You already know that water usage can be expensive; but did you know that water usage is representative of energy waste?
Author: Henri Azibert
Water usage is prevalent throughout industrial processes, and for the most part, there has been an abundant supply. Placing manufacturing facilities next to rivers has been long standing practice, and water has been freely taken and then discharged back into its source. In many instances, it is used for cooling purposes. Power Plants use it to condense spent steam, steel mills to quench molten metal, and in general it is used for cooling of equipment in hot processes or high energy machines. There are also times when it is introduced into the process for a variety of reasons or purposes.
There are two factors that are now driving facilities to reduce or restrict the use of water.
First, is decreased availability in an ever increasingly densely populated environment. As population grows, the demand for water increases; so, even with a stable supply, the availability is reduced. However, weather patterns’ wide (and too often wild) fluctuations also contribute to an unpredictable water supply. Whether it is drought and lack of water, or even flooding, that compromises the cleanliness of the supply and/or causes damage to the infrastructure delivering it to its point of use, the supply is not at all stable.
All these factors contribute to costs increases that can no longer be ignored or dismissed as incidental. One consequence of the limited supply is that the waste water must to be treated to be reusable as much as possible. And often, the cost of treating the waste water is higher than the cost of the clean water before it is used. Increased costs are a major driver for industry to simply reduce the water consumption, regardless of the negative impact that overuse of water can have on the environment.
There is another factor that is typically overlooked; the fact is, in many cases, water usage is representative of energy waste. This aspect is not evident, but whenever water is used for cooling, it represents an energy loss. Of course, cooling is needed in many systems, but any reduction in cooling needs is usually accompanied by an equivalent increase in energy efficiency.
In the case of a motor or an engine, any cooling required is an energy conversion from the power supply, electric or chemical, into heat instead of usable work. The more cooling, the less work from the energy source. There is also the cost and complexity of the cooling system, the piping, the pumps, the cooling towers, heat exchangers, radiators, filters, regulators, and valves – all necessary to make the cooling system work. Any reduction in cooling water usage can be translated into energy savings and reduced infrastructure or capital costs.
Of course, some processes cannot operate without some cooling. Many chemical and refining processes involve high temperature levels. The choice of the equipment used to contain or control the process will have a big impact on the cooling needs. From materials to the mechanical equipment chosen, much can be done to render the process as adiabatic as possible (occurring without loss or gain of heat). An example could be the use of a synthetic oil to lubricate bearings instead of conventional oil and water cooling. In sealing systems, it could be the use of high temperature bellows seals instead of a standard seal where the environment is cooled with a low temperature flushing system. Instead of a free-flowing flush into the system, the use of restriction devices, bushings or orifices can significantly reduce the amount of water usage. Using dual seals instead of single seals can lead to tremendous water consumption reduction.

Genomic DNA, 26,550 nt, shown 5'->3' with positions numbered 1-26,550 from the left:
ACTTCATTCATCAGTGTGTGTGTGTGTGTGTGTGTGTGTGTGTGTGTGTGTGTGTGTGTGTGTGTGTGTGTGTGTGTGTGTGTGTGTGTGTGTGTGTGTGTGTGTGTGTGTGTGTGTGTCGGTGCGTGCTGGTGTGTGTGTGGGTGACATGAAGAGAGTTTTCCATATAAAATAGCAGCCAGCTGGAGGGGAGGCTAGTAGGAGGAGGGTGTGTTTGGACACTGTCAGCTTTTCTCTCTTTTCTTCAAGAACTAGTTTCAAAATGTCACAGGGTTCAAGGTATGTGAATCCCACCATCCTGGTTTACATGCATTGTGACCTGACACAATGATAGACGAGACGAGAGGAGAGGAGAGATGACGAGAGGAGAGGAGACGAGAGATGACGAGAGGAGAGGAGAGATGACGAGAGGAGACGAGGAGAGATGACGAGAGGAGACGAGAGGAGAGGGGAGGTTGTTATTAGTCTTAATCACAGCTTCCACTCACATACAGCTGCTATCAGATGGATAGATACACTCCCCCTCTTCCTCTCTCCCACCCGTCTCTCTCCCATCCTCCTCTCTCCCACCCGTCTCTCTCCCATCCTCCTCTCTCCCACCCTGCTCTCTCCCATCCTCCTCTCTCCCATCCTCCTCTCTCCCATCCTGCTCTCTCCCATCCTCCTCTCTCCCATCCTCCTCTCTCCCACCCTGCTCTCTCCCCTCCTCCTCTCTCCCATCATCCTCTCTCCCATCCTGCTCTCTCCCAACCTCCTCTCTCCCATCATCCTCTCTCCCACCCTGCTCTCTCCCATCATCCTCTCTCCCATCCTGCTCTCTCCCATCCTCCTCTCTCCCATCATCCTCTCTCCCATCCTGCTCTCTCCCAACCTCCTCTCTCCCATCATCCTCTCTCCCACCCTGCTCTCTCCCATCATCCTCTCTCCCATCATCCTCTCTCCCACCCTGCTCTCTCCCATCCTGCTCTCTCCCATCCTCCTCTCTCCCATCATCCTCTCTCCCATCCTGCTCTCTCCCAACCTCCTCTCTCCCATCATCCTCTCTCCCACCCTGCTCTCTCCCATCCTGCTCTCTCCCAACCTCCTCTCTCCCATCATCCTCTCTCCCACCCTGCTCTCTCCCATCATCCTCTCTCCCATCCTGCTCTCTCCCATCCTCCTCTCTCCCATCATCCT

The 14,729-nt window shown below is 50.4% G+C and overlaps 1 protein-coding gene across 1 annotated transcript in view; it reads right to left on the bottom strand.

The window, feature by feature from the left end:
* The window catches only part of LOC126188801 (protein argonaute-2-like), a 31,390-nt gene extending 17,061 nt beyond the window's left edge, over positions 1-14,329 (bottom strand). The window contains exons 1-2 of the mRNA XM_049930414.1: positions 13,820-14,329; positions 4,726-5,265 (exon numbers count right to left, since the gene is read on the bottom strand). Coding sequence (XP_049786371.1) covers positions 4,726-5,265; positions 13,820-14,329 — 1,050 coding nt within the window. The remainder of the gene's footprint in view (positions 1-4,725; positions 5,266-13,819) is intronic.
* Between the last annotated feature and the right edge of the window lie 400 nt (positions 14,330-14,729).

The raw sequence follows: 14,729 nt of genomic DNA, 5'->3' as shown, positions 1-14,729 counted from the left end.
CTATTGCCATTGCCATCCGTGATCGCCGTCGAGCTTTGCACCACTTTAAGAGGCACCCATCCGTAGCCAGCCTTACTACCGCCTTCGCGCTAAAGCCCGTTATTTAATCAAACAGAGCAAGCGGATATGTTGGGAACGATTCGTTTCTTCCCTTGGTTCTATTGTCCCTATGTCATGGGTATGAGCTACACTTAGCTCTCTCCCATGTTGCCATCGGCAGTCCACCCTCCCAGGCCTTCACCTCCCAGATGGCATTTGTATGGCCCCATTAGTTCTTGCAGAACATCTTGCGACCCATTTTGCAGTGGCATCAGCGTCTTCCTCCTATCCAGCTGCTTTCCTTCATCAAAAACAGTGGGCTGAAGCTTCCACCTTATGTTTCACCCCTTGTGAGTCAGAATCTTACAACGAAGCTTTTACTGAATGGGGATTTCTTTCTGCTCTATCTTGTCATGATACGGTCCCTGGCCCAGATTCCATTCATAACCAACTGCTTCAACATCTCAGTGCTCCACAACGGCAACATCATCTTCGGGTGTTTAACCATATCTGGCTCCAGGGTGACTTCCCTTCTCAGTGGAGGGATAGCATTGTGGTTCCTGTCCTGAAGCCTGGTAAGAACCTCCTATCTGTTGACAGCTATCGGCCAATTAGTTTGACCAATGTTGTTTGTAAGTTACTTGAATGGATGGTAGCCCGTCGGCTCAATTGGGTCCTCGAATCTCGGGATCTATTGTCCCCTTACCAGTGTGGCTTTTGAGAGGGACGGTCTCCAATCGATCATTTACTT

There is one area, again often overlooked, where this can be most important. In any process where water is introduced for cooling or isolation purposes and then needs to be removed via evaporation, the costs can be staggering. A simple calculation can illustrate the magnitude of the problem. As an example, let’s look at how much money can be saved in energy costs by simply reducing the amount of water that needs to be evaporated by just one gallon per minute. We can all agree that this is not all that much!
The heat of evaporation of water is 2,257 J/g; and 1 gram of water is just about 1 cubic centimeter. This means that to convert 1 gram of water at 100 oC (212 oF) to 1 gram of steam at 100 oC, 2,257 Joules of heat must be absorbed by the water. Conversely, when 1 gram of steam at 100 oC condenses to give 1 gram of water at 100 oC, 2,257 Joules of heat will be released to the surroundings. A few conversions to bring this in Imperial units: 1 joule = 0.000948 Btu; thus 2,257 Joules = 2.140 Btus. That does not sound so bad.
1 gallon = 3,785 cubic centimeters. So, the energy required to evaporate one gallon of water is: 3,785 cc/gallon x 2.140 Btu/cc = 8,100 btu/ gallon. If we do this continuously: 8,100 btu/ min x 60 min/hour x 24 hours/day x 365 days per year = 4,257,360,000 btu/year. That looks like a lot of energy!
One more conversion: 4,257,360,000 Btu = 1,247,709 kilowatt hour, or at $0.10 per Kw hour, the cost of evaporating 1 gallon per minute for a year is $124,771. This does not even take into account the energy required to bring the water from ambient to 212 oF, or the cost of over half a million gallons of water that was eventually evaporated. It can definitely be worth it to figure out how to reduce water usage by just a very small rate of 1 GPM.
There is no question that water consumption can be very expensive. The question is…what will you do about it?
Empowering Pumps wants to know…what will be your water legacy?